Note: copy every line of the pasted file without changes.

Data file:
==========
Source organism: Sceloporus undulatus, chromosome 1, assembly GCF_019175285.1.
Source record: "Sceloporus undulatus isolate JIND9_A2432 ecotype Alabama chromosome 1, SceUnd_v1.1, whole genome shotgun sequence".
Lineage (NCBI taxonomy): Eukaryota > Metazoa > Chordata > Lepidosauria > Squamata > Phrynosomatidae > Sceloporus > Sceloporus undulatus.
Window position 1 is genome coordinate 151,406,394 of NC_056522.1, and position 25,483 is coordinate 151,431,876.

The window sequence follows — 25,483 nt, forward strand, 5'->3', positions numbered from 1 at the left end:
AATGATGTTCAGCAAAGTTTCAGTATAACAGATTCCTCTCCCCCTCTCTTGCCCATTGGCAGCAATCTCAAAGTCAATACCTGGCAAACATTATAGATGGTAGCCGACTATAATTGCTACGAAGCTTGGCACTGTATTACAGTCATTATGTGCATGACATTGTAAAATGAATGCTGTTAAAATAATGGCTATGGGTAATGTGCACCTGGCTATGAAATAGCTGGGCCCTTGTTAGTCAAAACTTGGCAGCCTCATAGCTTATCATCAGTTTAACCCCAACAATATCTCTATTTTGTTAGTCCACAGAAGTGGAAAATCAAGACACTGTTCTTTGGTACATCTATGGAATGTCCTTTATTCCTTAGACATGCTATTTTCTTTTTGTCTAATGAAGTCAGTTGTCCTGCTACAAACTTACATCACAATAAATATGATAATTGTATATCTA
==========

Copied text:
Source organism: Sceloporus undulatus, chromosome 1, assembly GCF_019175285.1.
Source record: "Sceloporus undulatus isolate JIND9_A2432 ecotype Alabama chromosome 1, SceUnd_v1.1, whole genome shotgun sequence".
Lineage (NCBI taxonomy): Eukaryota > Metazoa > Chordata > Lepidosauria > Squamata > Phrynosomatidae > Sceloporus > Sceloporus undulatus.
Window position 1 is genome coordinate 151,406,394 of NC_056522.1, and position 25,483 is coordinate 151,431,876.

The window sequence follows — 25,483 nt, forward strand, 5'->3', positions numbered from 1 at the left end:
AATGATGTTCAGCAAAGTTTCAGTATAACAGATTCCTCTCCCCCTCTCTTGCCCATTGGCAGCAATCTCAAAGTCAATACCTGGCAAACATTATAGATGGTAGCCGACTATAATTGCTACGAAGCTTGGCACTGTATTACAGTCATTATGTGCATGACATTGTAAAATGAATGCTGTTAAAATAATGGCTATGGGTAATGTGCACCTGGCTATGAAATAGCTGGGCCCTTGTTAGTCAAAACTTGGCAGCCTCATAGCTTATCATCAGTTTAACCCCAACAATATCTCTATTTTGTTAGTCCACAGAAGTGGAAAATCAAGACACTGTTCTTTGGTACATCTATGGAATGTCCTTTATTCCTTAGACATGCTATTTTCTTTTTGTCTAATGAAGTCAGTTGTCCTGCTACAAACTTACATCACAATAAATATGATAATTGTATATCTA